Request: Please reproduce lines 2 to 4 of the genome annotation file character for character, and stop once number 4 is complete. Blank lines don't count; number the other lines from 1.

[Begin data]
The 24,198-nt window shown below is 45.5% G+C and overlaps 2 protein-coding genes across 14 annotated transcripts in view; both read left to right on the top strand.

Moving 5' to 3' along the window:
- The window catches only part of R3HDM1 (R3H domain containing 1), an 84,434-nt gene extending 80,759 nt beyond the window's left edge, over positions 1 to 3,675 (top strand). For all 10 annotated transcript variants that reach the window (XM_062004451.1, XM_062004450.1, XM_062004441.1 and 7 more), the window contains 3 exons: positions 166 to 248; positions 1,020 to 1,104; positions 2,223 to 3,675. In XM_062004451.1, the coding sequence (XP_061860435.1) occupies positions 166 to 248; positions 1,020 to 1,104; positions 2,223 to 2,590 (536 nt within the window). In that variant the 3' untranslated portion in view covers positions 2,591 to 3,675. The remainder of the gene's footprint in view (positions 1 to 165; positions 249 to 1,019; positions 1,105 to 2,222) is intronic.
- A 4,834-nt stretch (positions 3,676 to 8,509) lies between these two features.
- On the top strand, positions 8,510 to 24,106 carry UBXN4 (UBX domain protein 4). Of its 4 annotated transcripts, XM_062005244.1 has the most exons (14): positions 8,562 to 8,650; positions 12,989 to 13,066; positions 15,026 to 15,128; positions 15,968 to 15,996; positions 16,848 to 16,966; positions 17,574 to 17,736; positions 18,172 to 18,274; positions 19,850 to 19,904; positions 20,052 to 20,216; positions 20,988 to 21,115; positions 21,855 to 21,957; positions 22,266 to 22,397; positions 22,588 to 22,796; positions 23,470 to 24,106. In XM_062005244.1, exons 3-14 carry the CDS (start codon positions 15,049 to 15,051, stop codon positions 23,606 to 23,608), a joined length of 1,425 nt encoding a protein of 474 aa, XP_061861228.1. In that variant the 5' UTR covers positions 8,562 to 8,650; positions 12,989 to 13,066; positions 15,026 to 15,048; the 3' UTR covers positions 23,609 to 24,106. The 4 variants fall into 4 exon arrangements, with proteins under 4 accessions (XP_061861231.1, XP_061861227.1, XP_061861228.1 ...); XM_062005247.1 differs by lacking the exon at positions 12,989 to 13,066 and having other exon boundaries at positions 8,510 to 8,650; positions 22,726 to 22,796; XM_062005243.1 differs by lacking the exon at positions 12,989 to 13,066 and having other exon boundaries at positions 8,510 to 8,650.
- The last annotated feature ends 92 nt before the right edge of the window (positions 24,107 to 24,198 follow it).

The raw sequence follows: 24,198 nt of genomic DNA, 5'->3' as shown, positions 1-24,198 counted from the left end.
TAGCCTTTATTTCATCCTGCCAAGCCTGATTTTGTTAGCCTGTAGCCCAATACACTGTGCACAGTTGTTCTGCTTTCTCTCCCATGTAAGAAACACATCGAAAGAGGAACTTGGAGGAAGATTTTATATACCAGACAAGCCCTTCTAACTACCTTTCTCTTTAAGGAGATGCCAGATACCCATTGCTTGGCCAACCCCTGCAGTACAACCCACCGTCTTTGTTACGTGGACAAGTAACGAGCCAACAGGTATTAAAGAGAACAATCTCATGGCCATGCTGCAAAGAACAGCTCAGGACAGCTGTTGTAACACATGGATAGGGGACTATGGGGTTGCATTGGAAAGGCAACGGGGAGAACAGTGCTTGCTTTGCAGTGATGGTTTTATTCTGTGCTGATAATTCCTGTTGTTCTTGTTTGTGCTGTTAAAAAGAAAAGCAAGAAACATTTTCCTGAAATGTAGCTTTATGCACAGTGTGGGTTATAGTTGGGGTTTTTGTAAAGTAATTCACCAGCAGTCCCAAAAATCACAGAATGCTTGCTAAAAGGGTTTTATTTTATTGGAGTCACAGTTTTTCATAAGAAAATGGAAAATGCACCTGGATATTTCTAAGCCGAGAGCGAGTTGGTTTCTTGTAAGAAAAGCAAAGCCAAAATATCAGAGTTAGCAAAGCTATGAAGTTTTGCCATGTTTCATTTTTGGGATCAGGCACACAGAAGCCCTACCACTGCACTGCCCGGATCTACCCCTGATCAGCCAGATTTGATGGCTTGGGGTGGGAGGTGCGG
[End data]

Moving 5' to 3' along the window:
- The window catches only part of R3HDM1 (R3H domain containing 1), an 84,434-nt gene extending 80,759 nt beyond the window's left edge, over positions 1 to 3,675 (top strand). For all 10 annotated transcript variants that reach the window (XM_062004451.1, XM_062004450.1, XM_062004441.1 and 7 more), the window contains 3 exons: positions 166 to 248; positions 1,020 to 1,104; positions 2,223 to 3,675. In XM_062004451.1, the coding sequence (XP_061860435.1) occupies positions 166 to 248; positions 1,020 to 1,104; positions 2,223 to 2,590 (536 nt within the window). In that variant the 3' untranslated portion in view covers positions 2,591 to 3,675. The remainder of the gene's footprint in view (positions 1 to 165; positions 249 to 1,019; positions 1,105 to 2,222) is intronic.
- A 4,834-nt stretch (positions 3,676 to 8,509) lies between these two features.